My point is that in all of these things I did not question God’s goodness. In fact, I believe that the love and goodness of God is the very thing that got me, and gets me, through horrible times. You may think it to be counterintuitive but, as we have discussed before, it is all about how we see the Lord. One must have a certain theological view of God and His sovereignty to see Him causing or allowing horrible things to happen. In my thinking it is that view that causes us to question God’s goodness when bad things happen.

        All that said, I hope that my comments do not add to your pain Les. Simply wanted to share my experiences and present another way to see God in the midst of our pain.

        Your friend Bob

        • Goodness, no! No offense and no added pain from your comment. I see your points. And their validity. But in the midst of a tragedy that is ongoing, I struggle with it. Trying hard to have a better less bitter perspective, but some days? Some are harder than others.

          • Thanks Les. Not sure why but I guess it just never occurs to me to see God in a negative light during my dark valleys. Love how David speaks in Psalm 23 of God walking with him through the valley of the shadow of death. Reminds me of those last minutes when my kids and I stood at the bedside of my wife Ellen as she passed away. Here is the ending of the eulogy that I gave at my first wife’s funeral:

            “Last year Ellen became ill. I was convinced that she was going to die. That thought dominated my life. It filled my thoughts constantly. I was beside myself with grief. Then one morning as I was driving to work (I was praying in the Spirit) a picture filled my mind … as I looked I saw a picture of myself … I was standing atop a mountain looking down into a valley … somehow I realized that it was the Valley of the Shadow of Ellen’s Death. As I looked into the picture I saw Jesus walk up beside me, take me by the hand, and walk me through the valley. I have not worried about her dying since then. I was reminded of that valley as Ellen breathed her last breaths. Please know that God is with me and my children. I sense His presence. He holds our hands. Please don’t worry about us. We love you.”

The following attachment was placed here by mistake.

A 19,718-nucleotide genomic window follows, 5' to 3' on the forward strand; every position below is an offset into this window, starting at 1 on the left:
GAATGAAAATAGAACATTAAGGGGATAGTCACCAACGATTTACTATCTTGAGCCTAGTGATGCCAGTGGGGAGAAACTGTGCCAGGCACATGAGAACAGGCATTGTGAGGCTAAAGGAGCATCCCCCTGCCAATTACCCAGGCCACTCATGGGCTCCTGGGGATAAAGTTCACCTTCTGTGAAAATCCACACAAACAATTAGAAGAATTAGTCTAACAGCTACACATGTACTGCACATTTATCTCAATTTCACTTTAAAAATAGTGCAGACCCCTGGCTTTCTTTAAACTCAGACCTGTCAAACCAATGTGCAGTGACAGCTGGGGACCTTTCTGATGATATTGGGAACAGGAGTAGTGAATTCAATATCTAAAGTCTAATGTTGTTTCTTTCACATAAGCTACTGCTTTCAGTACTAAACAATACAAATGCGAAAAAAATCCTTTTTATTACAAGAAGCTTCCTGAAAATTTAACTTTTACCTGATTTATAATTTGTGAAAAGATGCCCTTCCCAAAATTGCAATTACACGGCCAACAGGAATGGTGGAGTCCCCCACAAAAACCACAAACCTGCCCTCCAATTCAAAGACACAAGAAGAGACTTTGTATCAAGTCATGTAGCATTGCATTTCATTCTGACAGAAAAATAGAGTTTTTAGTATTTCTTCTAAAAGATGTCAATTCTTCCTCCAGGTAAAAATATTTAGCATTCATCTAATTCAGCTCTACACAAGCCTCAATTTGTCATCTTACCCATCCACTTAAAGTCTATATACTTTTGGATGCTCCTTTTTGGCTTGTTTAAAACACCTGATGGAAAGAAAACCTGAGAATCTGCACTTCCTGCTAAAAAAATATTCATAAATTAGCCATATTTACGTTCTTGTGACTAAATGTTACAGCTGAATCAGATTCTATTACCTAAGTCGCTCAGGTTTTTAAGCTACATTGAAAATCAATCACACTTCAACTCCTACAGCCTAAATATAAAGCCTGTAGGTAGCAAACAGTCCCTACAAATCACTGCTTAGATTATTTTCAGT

• Bob, maybe the difference was in the suddenness and the viciousness of the trauma. And maybe it was the ripple effects and the things we still struggle with. I had people wanting me to be normal in three weeks. I had folks asking me questions like how much pleasure did my son have in his contacts with the sex perp. I don’t know why we were different places. It is an interesting question. The answer may be your faith was stronger than mine. I don’t know. But I am glad we can talk about it! And learn…

          • Could be Les? Sudden trauma can do a number on a person. I remember the first time in 2002 that I walked in on Ann when she had her first relapse, could not walk and had difficulty speaking. It was scary and confusing all at once as she was the picture of health before that moment. I often think that Ann has way more faith and courage than I could ever have. I have seen her fight back from relapses and learn to walk again at least four times. It was a sad day when we realized that the wheelchair would be a permanent blessing in our place.

            I also think about the stories that my son has told me about his two tours of Iraq. Watching his friends and enemies die before his eyes. Cleaning their body parts from Humvees. Sleeping with his rifle and wondering if he would live to face another day. I am amazed that he kept his faith in such deep and traumatic valleys.

            So yes, I think that things can traumatize a person but I am not sure that one has to blame God and question His goodness when horrendous things happen. In truth, horrendous things are happening all of the time. And some think God to be evil because of the way that envision God and His sovereignty. Guess I simply reject that view and that theology.

  2. “The very idea of having faith means also having doubts, fears, worries, and questions to go along with it. Without those things, faith wouldn’t really be faith, would it?”